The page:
The greenhouse whitefly, Trialeurodes vaporariorum, feeds on a variety of vegetable and floral crops. Pointsettia, cucumber, tomato, lettuce, geranium, pelargonium, salvia, ageratum, lantana, heliotrope, fuchsia, hibiscus, abutilon, solanum, and coleus are among favorites.
The eggs of the greenhouse whitefly are very small, oval, light green to yellow-green and typically attached to the undersides of tender leaves by short stalks. The newly-hatched nymph is flat, oval, and nearly transparent. White waxen filaments radiate from the body of the last stage nymph. The adult is a small insect about 1/16" inch long, with four snow white wings and a yellow body.
This insect does not overwinter outdoors in New Hampshire; it can only survive the winter in greenhouses. The life stages of whiteflies overlap, so that throughout the year, growers may simultaneously see eggs, nymphs, pupae, and adults. Damage from whiteflies is two-fold. Whiteflies suck the juices out of the host leaves, causing a lack of vigor and wilting. They also secrete a sticky material called honeydew, upon which a black fungus (sooty mold) develops. Sooty mold can eventually cover an entire leaf. This mold interferes with the plant’s photosynthetic processes, reduces its vigor, and eventually causes death.
Females lay 150 or more eggs on the underside of leaves, at a rate of about 25 per day. Hatching occurs within 10 days. Upon hatching, the nymph travels for a while. It then inserts its beak into plant tissues and remain there feeding for about a month while passing through four stages of development.
Unlike most sucking insects, whiteflies have a resting stage ("pupa") before becoming adults. The adults feed in the same manner as the nymphs. Whiteflies complete their life-cycle in 21-36 days, depending on the temperature.
A second species of whitefly, the Sweet potato whitefly, Bemisia tabaci, is also a serious problem in New Hampshire. It is very similar to the greenhouse whitefly. The main difference is that the Sweet potato whitefly lacks the spines (waxy filaments) on the last nymphal stage ("pupa"). Both species have become resistant to many insecticides, making control difficult.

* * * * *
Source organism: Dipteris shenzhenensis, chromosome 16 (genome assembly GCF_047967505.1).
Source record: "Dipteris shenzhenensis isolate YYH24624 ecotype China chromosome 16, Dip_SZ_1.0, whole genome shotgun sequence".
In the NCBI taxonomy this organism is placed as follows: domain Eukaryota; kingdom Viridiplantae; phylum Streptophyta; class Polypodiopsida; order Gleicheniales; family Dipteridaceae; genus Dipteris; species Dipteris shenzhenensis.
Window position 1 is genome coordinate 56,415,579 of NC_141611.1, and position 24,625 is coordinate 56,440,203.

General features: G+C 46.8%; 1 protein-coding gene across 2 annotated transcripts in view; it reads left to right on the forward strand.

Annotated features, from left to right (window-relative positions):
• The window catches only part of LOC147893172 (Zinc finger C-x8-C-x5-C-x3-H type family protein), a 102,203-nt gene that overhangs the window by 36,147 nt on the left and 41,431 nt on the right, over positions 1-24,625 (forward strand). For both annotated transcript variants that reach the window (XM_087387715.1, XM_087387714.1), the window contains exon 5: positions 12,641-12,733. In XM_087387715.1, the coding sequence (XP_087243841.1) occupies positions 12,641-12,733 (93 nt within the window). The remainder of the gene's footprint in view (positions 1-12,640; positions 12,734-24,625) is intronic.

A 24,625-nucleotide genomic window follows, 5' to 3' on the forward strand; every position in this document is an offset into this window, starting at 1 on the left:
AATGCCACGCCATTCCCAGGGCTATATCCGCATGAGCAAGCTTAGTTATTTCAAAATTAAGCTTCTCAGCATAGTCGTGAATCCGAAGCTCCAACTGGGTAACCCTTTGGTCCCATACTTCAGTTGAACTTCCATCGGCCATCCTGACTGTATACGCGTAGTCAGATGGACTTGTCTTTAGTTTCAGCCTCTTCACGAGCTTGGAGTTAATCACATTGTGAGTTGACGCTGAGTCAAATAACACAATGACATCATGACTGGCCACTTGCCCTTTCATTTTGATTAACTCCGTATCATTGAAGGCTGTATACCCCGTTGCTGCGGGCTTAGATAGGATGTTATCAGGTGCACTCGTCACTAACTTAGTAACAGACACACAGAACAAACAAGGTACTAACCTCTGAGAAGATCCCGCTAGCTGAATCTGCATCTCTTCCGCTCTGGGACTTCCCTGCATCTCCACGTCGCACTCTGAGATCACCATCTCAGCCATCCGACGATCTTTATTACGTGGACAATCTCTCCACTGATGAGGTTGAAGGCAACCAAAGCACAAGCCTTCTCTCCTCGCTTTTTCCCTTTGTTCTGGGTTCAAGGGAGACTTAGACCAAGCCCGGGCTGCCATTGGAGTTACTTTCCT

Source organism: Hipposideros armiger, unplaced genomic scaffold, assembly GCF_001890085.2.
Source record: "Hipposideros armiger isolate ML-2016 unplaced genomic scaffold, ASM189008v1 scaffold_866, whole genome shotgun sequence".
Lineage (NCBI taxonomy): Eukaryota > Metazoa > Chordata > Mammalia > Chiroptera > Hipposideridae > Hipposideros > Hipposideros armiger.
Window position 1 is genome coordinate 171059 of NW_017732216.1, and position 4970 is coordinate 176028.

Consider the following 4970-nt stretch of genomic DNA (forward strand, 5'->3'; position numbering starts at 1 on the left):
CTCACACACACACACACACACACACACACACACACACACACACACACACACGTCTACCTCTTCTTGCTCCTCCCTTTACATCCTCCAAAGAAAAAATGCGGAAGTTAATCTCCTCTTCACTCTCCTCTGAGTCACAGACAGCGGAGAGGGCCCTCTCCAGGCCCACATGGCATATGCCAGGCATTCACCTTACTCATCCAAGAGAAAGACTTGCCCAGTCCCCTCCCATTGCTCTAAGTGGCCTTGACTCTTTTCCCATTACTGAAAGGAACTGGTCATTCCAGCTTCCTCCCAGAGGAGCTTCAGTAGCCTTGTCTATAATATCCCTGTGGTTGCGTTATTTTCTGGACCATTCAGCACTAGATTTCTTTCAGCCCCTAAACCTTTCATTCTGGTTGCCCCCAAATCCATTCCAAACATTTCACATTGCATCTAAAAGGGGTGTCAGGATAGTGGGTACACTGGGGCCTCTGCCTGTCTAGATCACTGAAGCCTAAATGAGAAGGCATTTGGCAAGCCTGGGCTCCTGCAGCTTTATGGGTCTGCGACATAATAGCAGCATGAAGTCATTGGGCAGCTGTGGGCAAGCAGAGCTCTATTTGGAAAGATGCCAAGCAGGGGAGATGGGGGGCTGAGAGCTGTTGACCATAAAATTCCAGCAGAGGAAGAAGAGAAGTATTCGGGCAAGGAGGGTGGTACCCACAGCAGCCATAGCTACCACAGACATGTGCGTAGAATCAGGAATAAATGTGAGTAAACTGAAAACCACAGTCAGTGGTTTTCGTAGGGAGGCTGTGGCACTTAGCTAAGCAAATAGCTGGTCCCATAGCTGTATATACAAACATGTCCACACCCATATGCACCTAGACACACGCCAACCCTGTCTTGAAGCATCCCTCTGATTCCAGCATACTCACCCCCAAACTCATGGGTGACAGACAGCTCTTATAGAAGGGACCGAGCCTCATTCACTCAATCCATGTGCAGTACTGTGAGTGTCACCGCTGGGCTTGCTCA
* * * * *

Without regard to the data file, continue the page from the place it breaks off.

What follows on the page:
- Sanitation - At the end of the growing season, clean the greenhouse thoroughly, eliminating all plant material (including under-bench weeds). You may wish to install screens to exclude insects. Inspect incoming plant material thoroughly before allowing it inside the greenhouse, and reject any that has whiteflies.
- Monitoring - You can use yellow sticky cards and leaf examinations to determine the whitefly population. Inspect the most susceptible plant species often.
- Biological Control - Releases of the parasitic wasp Encarsia formosa can be successful in controlling greenhouse whitefly. The wasp will also attack the silverleaf whitefly, but not effectively enough to satisfactorily control this species. Releases must be made early in the infestation, when the whitefly population is low.
- Chemical Control - The key to successful whitefly control is early and frequent pesticide applications before populations build up. All pesticides have the potential to damage sensitive plants. Check with the label and apply the pesticide to a few plants first.
Consult your county Extension Field Specialist for specific recommendations.
Download the resource for the complete factsheet.